You’ve done the standardized testing, written the Common App essays, gotten into the college of your dreams, and now what? College has always seemed so far away, but as the time to move in gets closer and closer, you may be getting nervous and trying to gather as much advice for college as possible. Here are some tips that I wish I knew before going to college that can hopefully help you have an amazing first year.
1. Don’t stay in the first-year bubble
Although you do spend NSOP surrounded by first-years, make sure to branch out and make upperclassmen friends. When it comes to perfecting your résumé, looking for an internship, or needing help with picking out the best classes, going to your first-year buddies for advice may not be the best idea. Although Columbia can be an ultra-competitive environment, many upperclassmen want to help you succeed. They can help you with a problem set you’re struggling with or arrange interviews with their bosses from past internships. Upperclassmen are a tremendous resource to have on campus, so look out for them in your classes and extracurricular activities.
2. Be careful about getting attached
At the beginning of your first year, friendships can change quite often. Although you could very much meet your best friend during NSOP, be careful about getting attached to anyone too quickly. First-semester first-years are trying to figure out who they are, and they often go about that by bouncing from one friend to the next. To avoid getting attached to one person early on, be friendly with as many people as possible at the beginning of the year. Moreover, if you feel unsatisfied with your friendships at the beginning of the year, you do not have to feel stuck. Keep chatting to different people, and do not feel pressure to hang out with people who you do not feel are for you. As the school year goes on, you will notice which connections are genuine and you can begin to focus on them then. Close friendships can take time to form, but they will fall into place if you remain patient.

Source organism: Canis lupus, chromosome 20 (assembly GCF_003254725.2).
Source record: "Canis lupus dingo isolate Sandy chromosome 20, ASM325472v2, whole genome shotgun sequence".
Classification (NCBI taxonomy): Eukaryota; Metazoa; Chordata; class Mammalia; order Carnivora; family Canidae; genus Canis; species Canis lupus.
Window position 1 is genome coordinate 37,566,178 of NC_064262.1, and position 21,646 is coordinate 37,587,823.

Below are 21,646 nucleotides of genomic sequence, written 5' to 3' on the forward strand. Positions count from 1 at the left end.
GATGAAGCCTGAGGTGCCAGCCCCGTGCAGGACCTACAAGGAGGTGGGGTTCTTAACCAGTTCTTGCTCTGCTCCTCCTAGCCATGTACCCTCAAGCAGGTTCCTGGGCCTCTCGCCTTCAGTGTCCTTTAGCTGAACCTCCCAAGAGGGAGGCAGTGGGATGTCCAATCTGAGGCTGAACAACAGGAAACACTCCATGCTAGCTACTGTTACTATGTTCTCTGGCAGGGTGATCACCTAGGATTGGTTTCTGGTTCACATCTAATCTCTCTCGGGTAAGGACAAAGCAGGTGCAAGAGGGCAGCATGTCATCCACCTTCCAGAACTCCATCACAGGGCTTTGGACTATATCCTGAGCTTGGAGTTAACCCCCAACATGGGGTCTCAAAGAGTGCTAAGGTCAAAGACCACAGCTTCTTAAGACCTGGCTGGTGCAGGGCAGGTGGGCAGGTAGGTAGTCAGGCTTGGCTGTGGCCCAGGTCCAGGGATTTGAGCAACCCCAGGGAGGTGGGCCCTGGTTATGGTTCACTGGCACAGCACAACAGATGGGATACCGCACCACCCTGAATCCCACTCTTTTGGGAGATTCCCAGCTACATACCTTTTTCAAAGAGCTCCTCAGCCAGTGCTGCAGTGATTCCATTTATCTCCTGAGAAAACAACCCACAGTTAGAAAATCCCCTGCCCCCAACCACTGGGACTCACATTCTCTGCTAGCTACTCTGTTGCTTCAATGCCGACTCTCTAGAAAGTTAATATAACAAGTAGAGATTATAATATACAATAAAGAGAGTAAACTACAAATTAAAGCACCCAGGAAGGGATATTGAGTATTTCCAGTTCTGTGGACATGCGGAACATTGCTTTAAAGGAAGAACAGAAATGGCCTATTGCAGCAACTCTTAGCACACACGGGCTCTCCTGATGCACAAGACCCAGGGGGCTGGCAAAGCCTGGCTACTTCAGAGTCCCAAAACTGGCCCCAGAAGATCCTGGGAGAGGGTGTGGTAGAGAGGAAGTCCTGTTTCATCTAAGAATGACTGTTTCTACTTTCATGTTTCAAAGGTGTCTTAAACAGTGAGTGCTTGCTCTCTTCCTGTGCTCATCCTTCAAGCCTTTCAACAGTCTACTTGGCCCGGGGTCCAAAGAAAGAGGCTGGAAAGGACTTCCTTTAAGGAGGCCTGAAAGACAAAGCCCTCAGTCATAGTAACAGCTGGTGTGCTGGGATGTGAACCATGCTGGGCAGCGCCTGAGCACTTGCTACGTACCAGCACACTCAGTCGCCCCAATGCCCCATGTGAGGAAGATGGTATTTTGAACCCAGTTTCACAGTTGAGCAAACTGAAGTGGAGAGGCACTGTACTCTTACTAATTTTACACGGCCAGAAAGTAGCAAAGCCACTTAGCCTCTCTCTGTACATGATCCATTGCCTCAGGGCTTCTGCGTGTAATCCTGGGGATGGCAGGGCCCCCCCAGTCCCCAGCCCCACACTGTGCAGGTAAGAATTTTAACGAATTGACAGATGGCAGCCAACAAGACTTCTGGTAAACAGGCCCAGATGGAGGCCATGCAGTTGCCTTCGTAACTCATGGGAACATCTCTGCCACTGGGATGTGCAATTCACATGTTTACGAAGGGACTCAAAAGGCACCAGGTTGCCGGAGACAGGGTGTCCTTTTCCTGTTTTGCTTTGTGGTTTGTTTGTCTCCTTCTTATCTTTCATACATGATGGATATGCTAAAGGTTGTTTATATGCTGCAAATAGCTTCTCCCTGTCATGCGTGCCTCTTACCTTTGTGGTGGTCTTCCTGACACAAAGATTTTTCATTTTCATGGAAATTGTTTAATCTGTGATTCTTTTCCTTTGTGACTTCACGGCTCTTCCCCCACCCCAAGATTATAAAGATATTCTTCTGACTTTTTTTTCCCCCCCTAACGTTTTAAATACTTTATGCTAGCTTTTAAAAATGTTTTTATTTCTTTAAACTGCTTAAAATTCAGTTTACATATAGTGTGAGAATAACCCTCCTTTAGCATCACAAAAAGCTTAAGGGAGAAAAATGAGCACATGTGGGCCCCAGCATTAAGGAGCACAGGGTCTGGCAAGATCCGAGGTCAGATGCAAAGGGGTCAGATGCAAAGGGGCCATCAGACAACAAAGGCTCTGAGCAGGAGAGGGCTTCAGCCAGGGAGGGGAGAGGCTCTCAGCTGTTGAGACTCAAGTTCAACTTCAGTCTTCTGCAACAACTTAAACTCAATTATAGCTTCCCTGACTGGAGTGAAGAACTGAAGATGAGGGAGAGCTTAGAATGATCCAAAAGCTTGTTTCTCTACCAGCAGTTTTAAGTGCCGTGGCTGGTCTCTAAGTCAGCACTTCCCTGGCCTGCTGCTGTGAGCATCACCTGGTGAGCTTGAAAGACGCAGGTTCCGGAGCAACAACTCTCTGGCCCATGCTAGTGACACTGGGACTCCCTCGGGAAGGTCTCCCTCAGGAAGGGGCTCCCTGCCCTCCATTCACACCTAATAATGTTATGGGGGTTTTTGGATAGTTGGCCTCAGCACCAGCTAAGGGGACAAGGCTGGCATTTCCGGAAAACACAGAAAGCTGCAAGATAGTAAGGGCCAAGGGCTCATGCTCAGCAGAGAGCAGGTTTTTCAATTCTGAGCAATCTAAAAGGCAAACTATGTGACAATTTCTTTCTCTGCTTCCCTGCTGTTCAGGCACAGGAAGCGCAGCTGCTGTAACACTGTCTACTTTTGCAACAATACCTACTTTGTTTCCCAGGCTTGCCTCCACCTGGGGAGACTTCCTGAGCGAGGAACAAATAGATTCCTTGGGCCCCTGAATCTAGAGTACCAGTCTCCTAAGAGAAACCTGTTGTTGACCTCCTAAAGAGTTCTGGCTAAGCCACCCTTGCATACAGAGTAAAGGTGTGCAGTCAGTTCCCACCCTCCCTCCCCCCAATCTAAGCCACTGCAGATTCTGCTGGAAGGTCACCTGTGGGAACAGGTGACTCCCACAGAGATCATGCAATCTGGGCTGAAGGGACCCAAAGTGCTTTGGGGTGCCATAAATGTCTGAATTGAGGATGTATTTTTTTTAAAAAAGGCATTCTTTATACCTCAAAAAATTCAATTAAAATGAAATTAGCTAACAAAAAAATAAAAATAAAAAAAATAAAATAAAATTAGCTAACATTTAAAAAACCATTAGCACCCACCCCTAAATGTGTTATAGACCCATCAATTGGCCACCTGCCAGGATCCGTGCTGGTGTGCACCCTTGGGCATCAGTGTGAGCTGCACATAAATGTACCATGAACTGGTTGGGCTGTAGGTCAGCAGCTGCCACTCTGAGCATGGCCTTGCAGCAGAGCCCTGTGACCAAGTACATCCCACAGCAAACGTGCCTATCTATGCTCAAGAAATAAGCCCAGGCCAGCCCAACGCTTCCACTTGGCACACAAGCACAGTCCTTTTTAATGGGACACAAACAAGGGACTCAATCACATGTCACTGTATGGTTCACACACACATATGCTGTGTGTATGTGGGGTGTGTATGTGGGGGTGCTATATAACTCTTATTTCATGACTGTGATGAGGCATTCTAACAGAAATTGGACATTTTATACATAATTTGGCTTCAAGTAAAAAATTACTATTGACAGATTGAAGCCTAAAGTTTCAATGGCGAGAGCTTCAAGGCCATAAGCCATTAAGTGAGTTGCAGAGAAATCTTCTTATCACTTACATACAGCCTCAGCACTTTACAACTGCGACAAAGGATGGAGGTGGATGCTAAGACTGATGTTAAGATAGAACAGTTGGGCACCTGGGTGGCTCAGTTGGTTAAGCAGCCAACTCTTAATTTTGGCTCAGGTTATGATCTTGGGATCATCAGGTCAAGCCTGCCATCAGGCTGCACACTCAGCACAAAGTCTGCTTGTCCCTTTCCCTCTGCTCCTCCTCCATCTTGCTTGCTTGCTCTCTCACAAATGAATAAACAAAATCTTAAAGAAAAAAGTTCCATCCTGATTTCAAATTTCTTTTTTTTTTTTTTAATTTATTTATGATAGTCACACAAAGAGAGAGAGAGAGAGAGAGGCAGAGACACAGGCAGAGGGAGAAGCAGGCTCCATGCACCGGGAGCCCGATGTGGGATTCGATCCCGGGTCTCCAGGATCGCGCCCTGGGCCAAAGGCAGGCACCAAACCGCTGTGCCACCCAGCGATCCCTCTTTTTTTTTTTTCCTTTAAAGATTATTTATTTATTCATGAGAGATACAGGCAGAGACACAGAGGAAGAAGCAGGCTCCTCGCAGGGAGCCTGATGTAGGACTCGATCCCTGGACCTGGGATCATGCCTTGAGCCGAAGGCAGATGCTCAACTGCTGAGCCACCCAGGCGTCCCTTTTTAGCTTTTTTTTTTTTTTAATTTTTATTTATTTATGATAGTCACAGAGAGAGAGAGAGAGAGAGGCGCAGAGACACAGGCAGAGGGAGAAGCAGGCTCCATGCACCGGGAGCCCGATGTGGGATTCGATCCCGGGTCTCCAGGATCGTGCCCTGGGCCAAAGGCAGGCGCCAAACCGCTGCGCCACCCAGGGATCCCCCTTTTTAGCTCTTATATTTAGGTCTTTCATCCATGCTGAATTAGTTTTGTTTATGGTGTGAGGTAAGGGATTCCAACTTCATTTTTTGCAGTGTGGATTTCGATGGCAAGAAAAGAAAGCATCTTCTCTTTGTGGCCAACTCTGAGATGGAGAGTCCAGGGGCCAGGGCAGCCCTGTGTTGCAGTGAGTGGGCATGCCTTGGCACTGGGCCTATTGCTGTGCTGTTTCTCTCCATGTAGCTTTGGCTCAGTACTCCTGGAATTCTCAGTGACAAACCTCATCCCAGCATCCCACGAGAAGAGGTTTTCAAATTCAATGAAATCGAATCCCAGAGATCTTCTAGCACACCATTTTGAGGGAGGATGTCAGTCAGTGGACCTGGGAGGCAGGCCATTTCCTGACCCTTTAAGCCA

3. Have a healthy relationship between the past and the present
Leaving family and home friends can be challenging, but being stuck in the past is never a good way to live. Although it may seem tempting to want to run away from the scary new environment of college and go visit your high school friend at a different college or take the train home, do not do so if this is a way of running away from your problems. If you are struggling with homesickness, constant visits to family and friends from home will not ultimately solve the problem. Visit home and your friends at other colleges a healthy amount, but make sure to establish your life at your own college. After all, this is your home for the next four years. Don’t be a stranger on your own campus.
4. Take care of your mental health
The first semester of college can be perceived as a time when first-years enjoy freedom for the first time. Although it may seem as if everyone on Snapchat is at a lit party or running around Brooklyn with all of their friends, do not be fooled by what people put on social media. Yes, the first semester can be a lot of fun, but many people also struggle with being away from home and being in a whole new environment. If you feel that you need someone to talk to, both Barnard and Columbia have mental health resources. Many students do go to counseling at some point in their college career, so do not feel like you are the only one struggling.
5. Define the college experience for yourself
I’m sure you’ve asked lots of people for college advice. Perhaps you’ve been binging college videos on YouTube. After all, you wouldn’t be reading this article if you weren’t interested in tips for first-years. Every person is different, and therefore all experiences in college will be distinct from each other. Before you come to college, set aside time to reflect on your values and desires for your college experience. Sometimes college can become too social, to the point where you are never alone with your own thoughts and feelings. Make sure to not get caught up in other people’s opinions because you are the only one who knows what’s best for yourself. You came to college not to become a member of the crowd but to find out who you are as an individual. Don’t forget to introspect.
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